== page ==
2. Responses will vary according to the level of economic development and the economic basis of a student’s home country. Those students from industrialized nations may feel challenged and express the fear of a decline in their standards of living due to increased pressures in the labor market and the declining cost competitiveness of their countries’ firms. On the other hand, students from developing countries may be hopeful that their countries will be able to successfully generate and/or compete for the investment capital and those business activities that lead to significant economic growth and the increasing global competitiveness of their countries’ firms. However, there is ample room for exceptions to these feelings, given the present and future comparative advantages of particular nations.
3. Recency bias is the delusion that current trends will continue indefinitely and uninterrupted. History shows great mistakes made by companies, executives, investors, and officials who inferred the present into the future. Consistently, economic growth rates slow down as the base of activity expands. Also, advantages such as cheap labor or low-cost capital wane as growing demand increases marginal price pressures. There is also the possibility of an economic natural disaster, a large-impact, impossible to predict, rare event beyond normal expectations-such as the collapse of the Soviet Union, the emergence of the Internet, and the global financial crisis.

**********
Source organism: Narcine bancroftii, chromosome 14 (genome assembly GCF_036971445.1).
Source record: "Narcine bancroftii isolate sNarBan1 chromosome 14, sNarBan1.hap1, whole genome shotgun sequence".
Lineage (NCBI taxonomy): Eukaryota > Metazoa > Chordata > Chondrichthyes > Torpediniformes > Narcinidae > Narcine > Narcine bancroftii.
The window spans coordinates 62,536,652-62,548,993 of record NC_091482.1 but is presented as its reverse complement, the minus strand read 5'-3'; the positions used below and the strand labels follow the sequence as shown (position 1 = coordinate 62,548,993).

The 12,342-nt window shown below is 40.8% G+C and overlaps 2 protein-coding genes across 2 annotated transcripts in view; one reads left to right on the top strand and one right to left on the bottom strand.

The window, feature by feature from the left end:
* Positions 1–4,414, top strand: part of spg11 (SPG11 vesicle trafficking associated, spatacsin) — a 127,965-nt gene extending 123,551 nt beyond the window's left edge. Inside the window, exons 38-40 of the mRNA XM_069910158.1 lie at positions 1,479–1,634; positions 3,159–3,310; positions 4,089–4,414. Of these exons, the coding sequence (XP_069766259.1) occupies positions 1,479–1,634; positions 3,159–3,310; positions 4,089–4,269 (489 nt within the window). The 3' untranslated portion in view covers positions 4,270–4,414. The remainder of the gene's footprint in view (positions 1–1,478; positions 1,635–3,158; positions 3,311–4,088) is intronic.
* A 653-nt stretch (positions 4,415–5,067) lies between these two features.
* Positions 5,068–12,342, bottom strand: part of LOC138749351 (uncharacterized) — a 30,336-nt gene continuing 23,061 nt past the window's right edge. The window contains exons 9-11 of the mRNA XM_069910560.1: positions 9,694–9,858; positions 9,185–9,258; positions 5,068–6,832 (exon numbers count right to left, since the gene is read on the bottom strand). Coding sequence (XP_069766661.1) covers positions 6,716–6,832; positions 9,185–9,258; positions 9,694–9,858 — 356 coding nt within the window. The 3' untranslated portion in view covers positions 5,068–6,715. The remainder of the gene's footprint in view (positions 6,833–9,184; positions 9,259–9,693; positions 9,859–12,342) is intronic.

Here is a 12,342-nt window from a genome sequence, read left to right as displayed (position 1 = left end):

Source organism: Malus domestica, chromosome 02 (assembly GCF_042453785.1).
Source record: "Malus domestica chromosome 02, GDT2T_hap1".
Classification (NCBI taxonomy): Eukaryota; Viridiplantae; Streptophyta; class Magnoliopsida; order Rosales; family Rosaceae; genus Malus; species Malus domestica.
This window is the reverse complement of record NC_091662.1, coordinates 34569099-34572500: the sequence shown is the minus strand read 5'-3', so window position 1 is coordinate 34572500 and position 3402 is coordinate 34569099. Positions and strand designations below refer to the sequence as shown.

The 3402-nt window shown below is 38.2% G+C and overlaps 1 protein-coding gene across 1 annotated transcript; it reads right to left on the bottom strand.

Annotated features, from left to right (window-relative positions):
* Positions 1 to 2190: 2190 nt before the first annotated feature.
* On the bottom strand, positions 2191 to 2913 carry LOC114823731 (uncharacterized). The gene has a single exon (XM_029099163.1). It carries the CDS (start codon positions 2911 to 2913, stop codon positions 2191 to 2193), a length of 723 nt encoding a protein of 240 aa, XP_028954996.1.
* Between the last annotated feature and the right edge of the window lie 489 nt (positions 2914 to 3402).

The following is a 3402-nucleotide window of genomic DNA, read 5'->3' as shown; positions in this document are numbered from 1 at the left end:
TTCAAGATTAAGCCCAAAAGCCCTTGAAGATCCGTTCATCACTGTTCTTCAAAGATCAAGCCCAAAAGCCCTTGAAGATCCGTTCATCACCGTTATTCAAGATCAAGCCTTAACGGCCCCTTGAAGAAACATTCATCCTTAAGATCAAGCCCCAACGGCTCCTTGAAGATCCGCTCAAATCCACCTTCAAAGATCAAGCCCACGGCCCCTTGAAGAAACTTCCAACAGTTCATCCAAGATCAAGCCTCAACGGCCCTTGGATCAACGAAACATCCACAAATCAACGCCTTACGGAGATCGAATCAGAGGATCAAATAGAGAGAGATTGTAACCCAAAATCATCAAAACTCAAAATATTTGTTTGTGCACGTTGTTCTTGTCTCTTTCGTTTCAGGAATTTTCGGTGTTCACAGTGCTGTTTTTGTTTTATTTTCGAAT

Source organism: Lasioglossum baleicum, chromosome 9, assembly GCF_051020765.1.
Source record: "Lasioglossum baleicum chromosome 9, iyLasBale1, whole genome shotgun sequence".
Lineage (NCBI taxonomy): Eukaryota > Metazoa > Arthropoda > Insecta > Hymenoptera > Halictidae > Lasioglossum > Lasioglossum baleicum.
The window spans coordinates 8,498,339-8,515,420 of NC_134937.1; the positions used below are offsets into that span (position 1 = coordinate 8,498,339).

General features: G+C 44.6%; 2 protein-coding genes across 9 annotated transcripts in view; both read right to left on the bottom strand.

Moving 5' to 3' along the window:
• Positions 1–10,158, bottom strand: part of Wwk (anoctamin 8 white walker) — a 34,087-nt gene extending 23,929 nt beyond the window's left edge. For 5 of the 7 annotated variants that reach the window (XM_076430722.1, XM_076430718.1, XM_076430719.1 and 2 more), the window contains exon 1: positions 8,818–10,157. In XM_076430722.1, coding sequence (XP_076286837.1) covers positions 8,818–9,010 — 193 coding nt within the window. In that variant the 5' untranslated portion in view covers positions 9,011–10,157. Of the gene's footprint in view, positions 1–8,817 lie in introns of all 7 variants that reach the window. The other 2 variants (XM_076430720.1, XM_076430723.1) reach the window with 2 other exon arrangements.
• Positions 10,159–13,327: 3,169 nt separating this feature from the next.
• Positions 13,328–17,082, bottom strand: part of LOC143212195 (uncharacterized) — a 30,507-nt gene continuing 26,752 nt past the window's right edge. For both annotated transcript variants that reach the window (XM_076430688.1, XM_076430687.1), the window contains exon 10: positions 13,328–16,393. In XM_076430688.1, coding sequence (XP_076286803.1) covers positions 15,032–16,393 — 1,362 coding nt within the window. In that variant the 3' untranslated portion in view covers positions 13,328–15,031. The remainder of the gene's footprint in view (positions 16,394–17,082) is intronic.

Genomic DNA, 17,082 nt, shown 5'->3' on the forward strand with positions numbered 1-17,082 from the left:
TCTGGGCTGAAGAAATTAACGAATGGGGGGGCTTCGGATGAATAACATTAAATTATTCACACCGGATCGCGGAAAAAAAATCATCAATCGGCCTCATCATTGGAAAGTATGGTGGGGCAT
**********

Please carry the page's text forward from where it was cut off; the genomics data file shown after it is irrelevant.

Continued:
6. Gross national income per capita (GNI per capita) represents the market value of all final goods and services newly produced in an economy by a country’s domestically owned firms in a given year divided by its population. Thus, GNI per capita serves as a very useful indicator of current individual wealth and consumption patterns; those countries with high populations as well as high per capita GNI are most desirable in terms of total market potential. Purchasing power parity (PPP)... [continues]
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